Three additional Texas horses were diagnosed with vesicular stomatitis this week, according to a statement from the Texas Animal Health Commission (TAHC).

On May 28, the TAHC announced that VS had been confirmed in five Kinney County horses. The commission announced June 11 that three additional horses, all located in Hidalgo County, have tested positive for the disease. On June 5, two horses residing approximately 24 miles northwest of Edinburg were confirmed positive for VS, and a third horse residing three miles northwest of Edinburg was confirmed positive on June 9.

On June 17, the disease was confirmed in three additional horses in San Patricio County in south Texas. Two affected horses are located approximately seven-and-a-half miles southeast of Mathis, while the other horse is located about seven miles southeast of Mathis.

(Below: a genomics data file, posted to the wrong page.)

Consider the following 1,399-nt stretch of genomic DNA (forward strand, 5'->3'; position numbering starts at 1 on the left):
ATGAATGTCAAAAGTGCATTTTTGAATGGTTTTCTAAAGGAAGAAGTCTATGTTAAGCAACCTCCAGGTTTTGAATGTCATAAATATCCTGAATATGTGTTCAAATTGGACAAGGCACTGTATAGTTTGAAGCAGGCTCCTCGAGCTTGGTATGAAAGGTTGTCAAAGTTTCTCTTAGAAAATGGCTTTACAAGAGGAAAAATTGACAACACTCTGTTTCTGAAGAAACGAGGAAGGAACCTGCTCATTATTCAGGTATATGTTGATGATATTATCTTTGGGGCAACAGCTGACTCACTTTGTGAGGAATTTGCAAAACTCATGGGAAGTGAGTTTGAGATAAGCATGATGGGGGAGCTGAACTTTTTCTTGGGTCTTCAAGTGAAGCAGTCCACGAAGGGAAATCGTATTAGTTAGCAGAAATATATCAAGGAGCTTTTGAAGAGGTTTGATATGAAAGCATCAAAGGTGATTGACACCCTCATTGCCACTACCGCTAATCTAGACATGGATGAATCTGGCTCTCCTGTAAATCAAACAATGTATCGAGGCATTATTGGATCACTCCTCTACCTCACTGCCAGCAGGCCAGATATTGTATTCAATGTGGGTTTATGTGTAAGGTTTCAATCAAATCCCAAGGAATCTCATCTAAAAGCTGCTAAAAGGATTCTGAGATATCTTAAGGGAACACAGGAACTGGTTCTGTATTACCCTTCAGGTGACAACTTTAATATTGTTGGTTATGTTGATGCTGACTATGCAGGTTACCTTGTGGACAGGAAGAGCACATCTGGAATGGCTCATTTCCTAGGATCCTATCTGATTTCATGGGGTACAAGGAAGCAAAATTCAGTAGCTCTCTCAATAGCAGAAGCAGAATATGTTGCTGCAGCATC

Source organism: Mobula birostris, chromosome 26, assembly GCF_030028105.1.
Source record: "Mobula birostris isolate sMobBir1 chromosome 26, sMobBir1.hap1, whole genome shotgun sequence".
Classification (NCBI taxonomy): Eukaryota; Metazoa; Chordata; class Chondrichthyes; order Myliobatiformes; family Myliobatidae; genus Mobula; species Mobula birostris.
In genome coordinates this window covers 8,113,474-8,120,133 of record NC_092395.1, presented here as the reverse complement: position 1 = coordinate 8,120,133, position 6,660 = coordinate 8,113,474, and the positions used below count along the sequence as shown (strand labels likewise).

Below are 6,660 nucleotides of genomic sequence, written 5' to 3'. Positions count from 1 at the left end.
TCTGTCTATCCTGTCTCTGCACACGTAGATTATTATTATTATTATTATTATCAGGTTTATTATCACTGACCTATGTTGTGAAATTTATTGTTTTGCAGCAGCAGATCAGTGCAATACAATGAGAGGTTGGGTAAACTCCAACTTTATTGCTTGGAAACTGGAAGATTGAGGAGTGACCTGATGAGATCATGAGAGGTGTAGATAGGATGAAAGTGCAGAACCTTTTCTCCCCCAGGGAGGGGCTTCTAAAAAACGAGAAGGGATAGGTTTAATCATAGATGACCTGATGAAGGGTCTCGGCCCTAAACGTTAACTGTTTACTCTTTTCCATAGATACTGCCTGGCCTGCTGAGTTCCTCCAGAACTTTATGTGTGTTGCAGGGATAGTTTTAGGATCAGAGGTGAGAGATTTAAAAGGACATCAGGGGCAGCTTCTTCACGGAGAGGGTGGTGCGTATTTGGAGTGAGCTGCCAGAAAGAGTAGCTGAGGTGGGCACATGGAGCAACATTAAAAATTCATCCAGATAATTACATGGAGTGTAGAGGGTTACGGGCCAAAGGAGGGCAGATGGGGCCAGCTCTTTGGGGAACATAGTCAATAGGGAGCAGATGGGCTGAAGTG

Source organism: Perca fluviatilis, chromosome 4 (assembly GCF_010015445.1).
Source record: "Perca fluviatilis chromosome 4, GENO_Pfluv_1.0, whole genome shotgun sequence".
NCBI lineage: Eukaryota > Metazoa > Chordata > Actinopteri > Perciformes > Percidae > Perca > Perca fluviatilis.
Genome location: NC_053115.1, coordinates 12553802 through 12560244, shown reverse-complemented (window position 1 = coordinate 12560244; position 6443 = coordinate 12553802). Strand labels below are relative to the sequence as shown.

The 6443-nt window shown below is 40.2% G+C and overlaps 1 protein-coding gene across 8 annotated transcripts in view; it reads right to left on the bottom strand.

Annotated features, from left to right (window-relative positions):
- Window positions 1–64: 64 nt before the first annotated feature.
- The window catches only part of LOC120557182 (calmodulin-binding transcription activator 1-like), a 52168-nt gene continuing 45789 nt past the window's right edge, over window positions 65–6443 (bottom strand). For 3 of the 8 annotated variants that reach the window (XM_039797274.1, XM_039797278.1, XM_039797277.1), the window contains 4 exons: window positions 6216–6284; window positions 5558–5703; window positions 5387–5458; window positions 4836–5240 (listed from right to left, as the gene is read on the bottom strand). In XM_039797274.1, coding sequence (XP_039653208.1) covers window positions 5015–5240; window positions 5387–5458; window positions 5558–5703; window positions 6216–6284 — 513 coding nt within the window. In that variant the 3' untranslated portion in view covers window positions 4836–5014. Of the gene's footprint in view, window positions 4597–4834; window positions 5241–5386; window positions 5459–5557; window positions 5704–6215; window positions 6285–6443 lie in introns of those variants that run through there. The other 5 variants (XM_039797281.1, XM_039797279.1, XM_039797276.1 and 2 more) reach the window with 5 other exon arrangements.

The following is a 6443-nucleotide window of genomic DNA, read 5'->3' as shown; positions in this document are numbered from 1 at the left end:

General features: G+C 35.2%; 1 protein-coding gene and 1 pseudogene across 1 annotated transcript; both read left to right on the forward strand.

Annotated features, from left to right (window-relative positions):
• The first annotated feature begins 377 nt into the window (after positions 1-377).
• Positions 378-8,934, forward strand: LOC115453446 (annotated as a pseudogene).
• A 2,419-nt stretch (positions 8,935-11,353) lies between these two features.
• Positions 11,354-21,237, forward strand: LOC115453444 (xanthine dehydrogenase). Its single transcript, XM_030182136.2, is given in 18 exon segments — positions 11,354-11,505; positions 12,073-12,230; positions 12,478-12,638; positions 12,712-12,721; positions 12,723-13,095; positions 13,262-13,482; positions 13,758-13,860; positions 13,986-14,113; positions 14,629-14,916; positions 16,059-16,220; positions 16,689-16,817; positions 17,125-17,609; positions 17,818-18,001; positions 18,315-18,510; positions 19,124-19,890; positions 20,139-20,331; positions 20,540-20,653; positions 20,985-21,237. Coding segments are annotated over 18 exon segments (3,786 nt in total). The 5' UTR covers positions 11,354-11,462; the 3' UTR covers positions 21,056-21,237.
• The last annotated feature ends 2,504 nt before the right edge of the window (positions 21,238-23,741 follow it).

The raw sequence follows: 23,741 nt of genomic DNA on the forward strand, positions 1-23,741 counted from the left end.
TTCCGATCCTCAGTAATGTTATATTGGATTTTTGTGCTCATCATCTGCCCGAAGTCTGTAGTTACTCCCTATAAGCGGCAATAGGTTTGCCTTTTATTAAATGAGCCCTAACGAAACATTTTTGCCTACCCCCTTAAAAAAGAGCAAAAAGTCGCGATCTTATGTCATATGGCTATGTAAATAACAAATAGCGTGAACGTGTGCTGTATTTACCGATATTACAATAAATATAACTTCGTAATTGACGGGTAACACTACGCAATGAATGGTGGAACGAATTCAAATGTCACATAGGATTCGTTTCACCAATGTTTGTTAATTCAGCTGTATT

The newly identified infected premises are currently under TAHC quarantine. Affected horses will be monitored by regulatory veterinarians while under quarantine. Premises are eligible for quarantine release 21 days after all lesions have healed. There is no known exposure to other horses around the state, or at any equine events.

The viral disease can cause blisters and sores in the mouth and on the tongue, muzzle, teats, or hooves of horses, cattle, swine, sheep, goats, llamas, and a number of other animals. Lesions usually will heal in two or three weeks. Because of the contagious nature of VS and its resemblance to other diseases such as foot and mouth disease, animal health officials urge livestock owners and caretakers to report clinical signs to their veterinarian immediately. Most animals recover well with suppo